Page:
Kevin sighs, “First of all, I asked him if he was a cockroach and that’s because I liked his business. I need to get him worked up, see how he reacts. Hey, when it comes to your own investing, money can disappear pretty quickly. You may have noticed the stock market?”
Dr. Melfi shudders, “But the point is - you could be nicer.”
“The point is to see if I like the guy because if I invest, we become partners. Besides, even Robert Herjovec told the guy he had an edge.”
“But he said it with a smile. Perhaps you could channel your anger like that?”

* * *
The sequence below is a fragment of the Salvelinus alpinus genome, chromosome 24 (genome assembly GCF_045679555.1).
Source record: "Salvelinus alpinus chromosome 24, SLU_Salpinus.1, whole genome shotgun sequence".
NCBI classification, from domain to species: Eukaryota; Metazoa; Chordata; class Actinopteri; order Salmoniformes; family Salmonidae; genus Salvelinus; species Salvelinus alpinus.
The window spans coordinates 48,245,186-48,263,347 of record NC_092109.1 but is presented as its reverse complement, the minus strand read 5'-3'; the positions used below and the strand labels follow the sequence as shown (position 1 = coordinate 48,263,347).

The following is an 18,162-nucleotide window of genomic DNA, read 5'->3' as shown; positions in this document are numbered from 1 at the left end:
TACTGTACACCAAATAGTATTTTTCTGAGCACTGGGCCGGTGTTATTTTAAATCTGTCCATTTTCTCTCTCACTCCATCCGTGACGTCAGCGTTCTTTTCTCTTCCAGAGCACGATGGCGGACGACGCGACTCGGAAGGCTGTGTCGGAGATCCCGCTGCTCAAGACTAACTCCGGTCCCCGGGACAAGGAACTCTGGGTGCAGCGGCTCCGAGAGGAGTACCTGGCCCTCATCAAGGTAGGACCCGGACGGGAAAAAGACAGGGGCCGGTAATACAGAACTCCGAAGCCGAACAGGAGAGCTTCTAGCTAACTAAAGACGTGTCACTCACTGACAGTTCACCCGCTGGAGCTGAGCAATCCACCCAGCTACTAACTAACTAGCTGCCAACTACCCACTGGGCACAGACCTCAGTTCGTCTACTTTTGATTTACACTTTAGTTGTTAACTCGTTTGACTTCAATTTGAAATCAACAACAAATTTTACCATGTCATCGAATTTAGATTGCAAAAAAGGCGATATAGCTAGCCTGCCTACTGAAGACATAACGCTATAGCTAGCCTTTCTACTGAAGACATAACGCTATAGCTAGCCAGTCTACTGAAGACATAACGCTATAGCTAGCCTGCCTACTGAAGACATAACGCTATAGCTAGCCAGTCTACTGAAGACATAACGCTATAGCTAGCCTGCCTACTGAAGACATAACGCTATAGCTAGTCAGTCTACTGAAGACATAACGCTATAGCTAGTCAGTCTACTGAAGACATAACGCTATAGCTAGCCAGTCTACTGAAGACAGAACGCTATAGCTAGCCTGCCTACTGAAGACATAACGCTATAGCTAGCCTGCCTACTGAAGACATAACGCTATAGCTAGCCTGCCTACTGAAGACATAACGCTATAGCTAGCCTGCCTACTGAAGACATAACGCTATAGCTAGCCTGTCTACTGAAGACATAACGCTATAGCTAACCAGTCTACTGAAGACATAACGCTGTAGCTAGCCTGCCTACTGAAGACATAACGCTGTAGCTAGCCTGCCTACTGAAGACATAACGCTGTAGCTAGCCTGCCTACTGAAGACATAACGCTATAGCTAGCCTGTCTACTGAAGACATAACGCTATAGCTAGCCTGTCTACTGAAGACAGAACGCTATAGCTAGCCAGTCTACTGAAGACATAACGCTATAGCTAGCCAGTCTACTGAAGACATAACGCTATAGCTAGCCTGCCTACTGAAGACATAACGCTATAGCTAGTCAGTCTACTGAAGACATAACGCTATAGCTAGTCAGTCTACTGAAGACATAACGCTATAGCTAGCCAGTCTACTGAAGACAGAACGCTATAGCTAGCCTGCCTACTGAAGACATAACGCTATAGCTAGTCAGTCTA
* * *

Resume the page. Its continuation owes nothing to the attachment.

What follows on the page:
Kevin raises a valid issue that when you raise private equity capital, it is all about partnership. When the Dragons invest, it is not like a bank loan which is passive. It is venture capital which means the Dragons are giving money for a piece of the business to become an active partner. They need to get into the boat to row with the entrepreneur for five years and it is known that some investors will rile up an entrepreneur to assess their personality. Character is important as the Dragons will introduce the entrepreneur to people in their network and that reflects on them. The Dragons will meet the entrepreneur frequently, build the strategy, phone him and trust his business skills. The Dragons must be confident that they can get in that row boat together and pull the oars in the same direction. That’s the point.